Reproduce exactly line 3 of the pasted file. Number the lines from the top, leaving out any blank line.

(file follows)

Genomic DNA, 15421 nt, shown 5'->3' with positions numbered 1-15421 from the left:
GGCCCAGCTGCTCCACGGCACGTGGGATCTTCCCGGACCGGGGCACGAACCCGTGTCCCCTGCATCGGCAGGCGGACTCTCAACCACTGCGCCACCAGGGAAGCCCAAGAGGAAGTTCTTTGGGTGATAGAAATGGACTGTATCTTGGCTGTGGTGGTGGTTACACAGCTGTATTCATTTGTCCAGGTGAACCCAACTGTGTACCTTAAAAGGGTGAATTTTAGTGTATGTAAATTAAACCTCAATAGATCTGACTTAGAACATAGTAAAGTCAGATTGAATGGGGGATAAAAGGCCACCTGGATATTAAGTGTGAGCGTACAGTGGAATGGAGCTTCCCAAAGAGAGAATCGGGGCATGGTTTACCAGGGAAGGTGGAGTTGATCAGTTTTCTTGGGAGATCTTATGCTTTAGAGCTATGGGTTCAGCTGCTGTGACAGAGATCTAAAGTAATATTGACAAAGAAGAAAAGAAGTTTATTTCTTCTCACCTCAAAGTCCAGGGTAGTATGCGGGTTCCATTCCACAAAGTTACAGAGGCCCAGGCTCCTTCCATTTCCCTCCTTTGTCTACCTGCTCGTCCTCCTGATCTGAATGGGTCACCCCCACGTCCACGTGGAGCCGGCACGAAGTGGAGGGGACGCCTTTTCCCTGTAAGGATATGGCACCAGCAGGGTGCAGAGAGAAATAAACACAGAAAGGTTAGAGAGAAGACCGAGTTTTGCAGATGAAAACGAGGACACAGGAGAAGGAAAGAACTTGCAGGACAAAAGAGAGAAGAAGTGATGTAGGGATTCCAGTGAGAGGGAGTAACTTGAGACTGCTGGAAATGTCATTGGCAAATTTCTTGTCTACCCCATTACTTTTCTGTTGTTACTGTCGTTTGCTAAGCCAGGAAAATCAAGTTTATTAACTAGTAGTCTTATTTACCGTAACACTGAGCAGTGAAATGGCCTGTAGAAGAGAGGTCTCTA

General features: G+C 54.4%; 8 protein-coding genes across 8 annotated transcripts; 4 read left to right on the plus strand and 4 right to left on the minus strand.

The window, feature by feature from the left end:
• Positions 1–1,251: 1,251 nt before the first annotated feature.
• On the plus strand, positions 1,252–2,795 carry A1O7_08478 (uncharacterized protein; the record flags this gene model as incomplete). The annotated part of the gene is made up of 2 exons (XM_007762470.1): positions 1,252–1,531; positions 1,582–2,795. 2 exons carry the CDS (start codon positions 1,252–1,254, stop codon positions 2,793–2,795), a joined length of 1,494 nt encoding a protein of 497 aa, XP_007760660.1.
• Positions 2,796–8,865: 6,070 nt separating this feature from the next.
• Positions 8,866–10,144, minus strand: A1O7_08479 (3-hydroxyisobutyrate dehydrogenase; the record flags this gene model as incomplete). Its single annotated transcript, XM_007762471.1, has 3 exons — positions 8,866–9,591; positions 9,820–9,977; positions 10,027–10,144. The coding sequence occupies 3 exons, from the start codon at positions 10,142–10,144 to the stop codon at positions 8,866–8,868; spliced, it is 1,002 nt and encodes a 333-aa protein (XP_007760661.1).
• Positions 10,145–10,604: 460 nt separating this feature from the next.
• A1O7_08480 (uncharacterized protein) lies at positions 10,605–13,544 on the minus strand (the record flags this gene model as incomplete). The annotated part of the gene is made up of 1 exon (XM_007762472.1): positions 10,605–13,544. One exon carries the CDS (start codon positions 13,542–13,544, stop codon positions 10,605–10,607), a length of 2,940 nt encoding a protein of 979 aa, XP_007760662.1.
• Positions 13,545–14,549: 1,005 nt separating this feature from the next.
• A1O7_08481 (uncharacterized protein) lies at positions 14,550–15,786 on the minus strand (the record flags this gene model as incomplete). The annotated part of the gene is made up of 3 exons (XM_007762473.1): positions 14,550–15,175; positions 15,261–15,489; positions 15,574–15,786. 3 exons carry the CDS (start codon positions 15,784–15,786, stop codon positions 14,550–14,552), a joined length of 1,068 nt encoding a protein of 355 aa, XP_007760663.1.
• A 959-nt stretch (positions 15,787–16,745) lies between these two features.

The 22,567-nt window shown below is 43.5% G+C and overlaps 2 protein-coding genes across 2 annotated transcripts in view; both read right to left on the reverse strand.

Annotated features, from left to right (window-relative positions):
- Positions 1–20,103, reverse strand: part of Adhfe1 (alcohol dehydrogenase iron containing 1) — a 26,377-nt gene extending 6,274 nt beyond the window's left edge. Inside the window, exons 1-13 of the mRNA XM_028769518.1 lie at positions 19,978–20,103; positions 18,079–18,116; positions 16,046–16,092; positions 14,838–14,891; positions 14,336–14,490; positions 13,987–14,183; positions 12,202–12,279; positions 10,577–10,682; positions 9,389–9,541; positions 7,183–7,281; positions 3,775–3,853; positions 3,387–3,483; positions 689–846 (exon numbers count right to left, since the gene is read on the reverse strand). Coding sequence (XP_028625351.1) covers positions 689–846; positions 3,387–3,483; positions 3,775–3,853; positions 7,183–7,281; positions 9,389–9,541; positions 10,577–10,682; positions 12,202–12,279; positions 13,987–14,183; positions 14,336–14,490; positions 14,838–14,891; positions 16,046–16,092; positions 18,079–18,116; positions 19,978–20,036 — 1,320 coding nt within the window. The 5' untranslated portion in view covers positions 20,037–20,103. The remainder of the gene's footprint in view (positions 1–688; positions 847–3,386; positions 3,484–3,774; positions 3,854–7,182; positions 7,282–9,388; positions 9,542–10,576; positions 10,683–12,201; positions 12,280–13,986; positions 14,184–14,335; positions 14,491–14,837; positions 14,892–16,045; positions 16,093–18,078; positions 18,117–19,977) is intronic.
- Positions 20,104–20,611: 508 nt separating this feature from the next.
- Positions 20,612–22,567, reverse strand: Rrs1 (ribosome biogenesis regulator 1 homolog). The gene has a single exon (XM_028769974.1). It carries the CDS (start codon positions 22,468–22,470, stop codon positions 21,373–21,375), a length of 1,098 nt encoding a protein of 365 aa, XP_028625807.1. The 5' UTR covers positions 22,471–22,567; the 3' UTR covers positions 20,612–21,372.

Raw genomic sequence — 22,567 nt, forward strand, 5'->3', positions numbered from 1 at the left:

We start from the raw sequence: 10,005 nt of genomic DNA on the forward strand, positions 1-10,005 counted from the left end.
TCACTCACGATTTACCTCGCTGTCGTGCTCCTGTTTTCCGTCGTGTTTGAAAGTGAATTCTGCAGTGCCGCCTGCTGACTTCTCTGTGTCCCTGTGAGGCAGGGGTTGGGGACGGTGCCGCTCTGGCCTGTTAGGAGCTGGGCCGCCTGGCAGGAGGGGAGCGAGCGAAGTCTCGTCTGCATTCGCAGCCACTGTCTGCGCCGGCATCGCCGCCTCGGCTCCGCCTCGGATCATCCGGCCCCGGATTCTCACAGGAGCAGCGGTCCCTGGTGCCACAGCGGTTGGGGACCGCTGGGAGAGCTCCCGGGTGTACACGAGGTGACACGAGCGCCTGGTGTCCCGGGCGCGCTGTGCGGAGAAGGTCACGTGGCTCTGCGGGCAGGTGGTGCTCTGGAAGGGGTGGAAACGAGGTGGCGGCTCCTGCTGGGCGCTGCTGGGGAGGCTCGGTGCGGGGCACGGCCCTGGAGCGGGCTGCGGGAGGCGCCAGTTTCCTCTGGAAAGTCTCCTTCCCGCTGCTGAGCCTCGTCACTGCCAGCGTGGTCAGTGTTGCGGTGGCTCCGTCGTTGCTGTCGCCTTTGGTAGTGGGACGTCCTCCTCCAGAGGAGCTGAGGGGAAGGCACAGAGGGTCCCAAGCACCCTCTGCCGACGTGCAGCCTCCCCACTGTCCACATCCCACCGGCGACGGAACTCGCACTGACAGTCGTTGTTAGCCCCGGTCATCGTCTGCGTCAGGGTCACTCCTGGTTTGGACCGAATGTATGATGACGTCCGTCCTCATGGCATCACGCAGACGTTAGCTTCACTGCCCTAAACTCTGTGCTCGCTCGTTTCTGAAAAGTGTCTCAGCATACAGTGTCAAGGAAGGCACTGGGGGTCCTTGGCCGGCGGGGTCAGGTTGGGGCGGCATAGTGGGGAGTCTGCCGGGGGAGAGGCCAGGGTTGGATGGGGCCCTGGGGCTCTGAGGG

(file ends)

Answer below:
General features: G+C 54.4%; 8 protein-coding genes across 8 annotated transcripts; 4 read left to right on the plus strand and 4 right to left on the minus strand.